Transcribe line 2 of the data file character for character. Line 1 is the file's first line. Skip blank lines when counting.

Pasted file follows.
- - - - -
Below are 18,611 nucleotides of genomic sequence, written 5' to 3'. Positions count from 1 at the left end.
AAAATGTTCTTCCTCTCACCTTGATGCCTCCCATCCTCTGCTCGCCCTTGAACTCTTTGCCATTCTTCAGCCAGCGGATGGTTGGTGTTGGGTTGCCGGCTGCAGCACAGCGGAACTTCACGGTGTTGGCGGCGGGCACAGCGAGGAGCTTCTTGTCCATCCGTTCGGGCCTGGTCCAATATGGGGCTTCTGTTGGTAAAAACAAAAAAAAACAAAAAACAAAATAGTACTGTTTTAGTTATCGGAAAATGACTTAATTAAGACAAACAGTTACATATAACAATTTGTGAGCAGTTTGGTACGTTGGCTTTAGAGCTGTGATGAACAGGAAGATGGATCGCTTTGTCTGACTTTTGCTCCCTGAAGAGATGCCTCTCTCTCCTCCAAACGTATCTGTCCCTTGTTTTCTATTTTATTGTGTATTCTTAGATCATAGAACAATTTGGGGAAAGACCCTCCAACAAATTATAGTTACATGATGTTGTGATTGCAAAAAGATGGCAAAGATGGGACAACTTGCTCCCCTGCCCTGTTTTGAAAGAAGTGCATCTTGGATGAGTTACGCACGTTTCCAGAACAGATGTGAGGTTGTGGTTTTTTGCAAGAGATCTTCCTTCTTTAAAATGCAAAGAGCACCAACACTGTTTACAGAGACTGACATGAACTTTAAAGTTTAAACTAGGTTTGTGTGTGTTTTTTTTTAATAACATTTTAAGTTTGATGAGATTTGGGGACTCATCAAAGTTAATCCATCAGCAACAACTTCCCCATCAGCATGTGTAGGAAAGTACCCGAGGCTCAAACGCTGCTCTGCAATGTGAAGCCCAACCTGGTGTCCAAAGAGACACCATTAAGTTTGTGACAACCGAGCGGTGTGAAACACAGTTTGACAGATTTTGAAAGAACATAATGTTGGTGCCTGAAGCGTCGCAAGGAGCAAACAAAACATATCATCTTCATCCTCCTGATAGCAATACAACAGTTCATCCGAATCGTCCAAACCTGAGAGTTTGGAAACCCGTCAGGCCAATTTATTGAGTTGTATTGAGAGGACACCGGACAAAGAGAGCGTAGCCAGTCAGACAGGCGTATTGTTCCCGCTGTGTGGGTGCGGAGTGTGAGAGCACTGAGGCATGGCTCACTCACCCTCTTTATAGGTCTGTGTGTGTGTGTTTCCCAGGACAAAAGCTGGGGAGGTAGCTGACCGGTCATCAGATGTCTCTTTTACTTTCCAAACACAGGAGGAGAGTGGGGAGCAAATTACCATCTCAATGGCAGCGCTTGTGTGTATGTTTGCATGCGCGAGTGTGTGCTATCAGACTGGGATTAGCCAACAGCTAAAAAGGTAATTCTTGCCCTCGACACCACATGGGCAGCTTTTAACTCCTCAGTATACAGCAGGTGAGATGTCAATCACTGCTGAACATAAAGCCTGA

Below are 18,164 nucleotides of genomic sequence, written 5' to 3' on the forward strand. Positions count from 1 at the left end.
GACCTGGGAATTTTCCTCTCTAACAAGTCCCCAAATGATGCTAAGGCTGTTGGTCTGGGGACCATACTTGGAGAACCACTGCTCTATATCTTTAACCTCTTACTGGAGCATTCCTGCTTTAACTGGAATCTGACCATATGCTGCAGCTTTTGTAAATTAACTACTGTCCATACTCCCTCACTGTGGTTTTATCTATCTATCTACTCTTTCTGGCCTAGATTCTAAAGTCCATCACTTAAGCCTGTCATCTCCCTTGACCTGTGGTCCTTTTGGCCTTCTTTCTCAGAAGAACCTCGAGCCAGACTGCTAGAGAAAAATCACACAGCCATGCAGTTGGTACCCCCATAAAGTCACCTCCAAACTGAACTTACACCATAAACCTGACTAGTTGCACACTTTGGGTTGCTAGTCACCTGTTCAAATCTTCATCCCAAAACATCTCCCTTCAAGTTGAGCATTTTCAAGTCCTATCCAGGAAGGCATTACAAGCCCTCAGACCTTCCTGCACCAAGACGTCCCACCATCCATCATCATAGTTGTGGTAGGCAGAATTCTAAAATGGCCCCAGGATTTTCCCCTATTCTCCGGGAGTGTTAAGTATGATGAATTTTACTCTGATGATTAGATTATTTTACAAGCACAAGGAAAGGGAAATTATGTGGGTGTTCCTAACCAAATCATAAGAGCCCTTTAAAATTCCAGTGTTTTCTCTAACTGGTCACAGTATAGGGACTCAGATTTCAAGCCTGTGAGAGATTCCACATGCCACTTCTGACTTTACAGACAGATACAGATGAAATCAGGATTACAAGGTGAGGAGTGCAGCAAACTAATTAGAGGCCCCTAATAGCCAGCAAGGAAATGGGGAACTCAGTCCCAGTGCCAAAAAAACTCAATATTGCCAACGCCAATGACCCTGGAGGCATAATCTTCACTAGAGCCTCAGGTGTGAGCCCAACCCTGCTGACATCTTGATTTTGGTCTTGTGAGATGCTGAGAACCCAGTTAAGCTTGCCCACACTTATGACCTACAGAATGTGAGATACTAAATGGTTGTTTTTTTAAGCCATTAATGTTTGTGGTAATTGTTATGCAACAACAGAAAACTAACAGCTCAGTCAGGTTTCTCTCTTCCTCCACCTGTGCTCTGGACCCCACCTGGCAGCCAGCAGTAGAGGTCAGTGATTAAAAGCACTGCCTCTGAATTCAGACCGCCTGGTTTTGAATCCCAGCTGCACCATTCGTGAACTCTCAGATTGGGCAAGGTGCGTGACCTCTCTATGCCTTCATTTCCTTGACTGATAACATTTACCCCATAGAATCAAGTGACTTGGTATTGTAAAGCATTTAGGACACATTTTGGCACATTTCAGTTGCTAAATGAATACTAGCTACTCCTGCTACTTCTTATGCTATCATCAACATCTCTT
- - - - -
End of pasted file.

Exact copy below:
AAAATGTTCTTCCTCTCACCTTGATGCCTCCCATCCTCTGCTCGCCCTTGAACTCTTTGCCATTCTTCAGCCAGCGGATGGTTGGTGTTGGGTTGCCGGCTGCAGCACAGCGGAACTTCACGGTGTTGGCGGCGGGCACAGCGAGGAGCTTCTTGTCCATCCGTTCGGGCCTGGTCCAATATGGGGCTTCTGTTGGTAAAAACAAAAAAAAACAAAAAACAAAATAGTACTGTTTTAGTTATCGGAAAATGACTTAATTAAGACAAACAGTTACATATAACAATTTGTGAGCAGTTTGGTACGTTGGCTTTAGAGCTGTGATGAACAGGAAGATGGATCGCTTTGTCTGACTTTTGCTCCCTGAAGAGATGCCTCTCTCTCCTCCAAACGTATCTGTCCCTTGTTTTCTATTTTATTGTGTATTCTTAGATCATAGAACAATTTGGGGAAAGACCCTCCAACAAATTATAGTTACATGATGTTGTGATTGCAAAAAGATGGCAAAGATGGGACAACTTGCTCCCCTGCCCTGTTTTGAAAGAAGTGCATCTTGGATGAGTTACGCACGTTTCCAGAACAGATGTGAGGTTGTGGTTTTTTGCAAGAGATCTTCCTTCTTTAAAATGCAAAGAGCACCAACACTGTTTACAGAGACTGACATGAACTTTAAAGTTTAAACTAGGTTTGTGTGTGTTTTTTTTTAATAACATTTTAAGTTTGATGAGATTTGGGGACTCATCAAAGTTAATCCATCAGCAACAACTTCCCCATCAGCATGTGTAGGAAAGTACCCGAGGCTCAAACGCTGCTCTGCAATGTGAAGCCCAACCTGGTGTCCAAAGAGACACCATTAAGTTTGTGACAACCGAGCGGTGTGAAACACAGTTTGACAGATTTTGAAAGAACATAATGTTGGTGCCTGAAGCGTCGCAAGGAGCAAACAAAACATATCATCTTCATCCTCCTGATAGCAATACAACAGTTCATCCGAATCGTCCAAACCTGAGAGTTTGGAAACCCGTCAGGCCAATTTATTGAGTTGTATTGAGAGGACACCGGACAAAGAGAGCGTAGCCAGTCAGACAGGCGTATTGTTCCCGCTGTGTGGGTGCGGAGTGTGAGAGCACTGAGGCATGGCTCACTCACCCTCTTTATAGGTCTGTGTGTGTGTGTTTCCCAGGACAAAAGCTGGGGAGGTAGCTGACCGGTCATCAGATGTCTCTTTTACTTTCCAAACACAGGAGGAGAGTGGGGAGCAAATTACCATCTCAATGGCAGCGCTTGTGTGTATGTTTGCATGCGCGAGTGTGTGCTATCAGACTGGGATTAGCCAACAGCTAAAAAGGTAATTCTTGCCCTCGACACCACATGGGCAGCTTTTAACTCCTCAGTATACAGCAGGTGAGATGTCAATCACTGCTGAACATAAAGCCTGA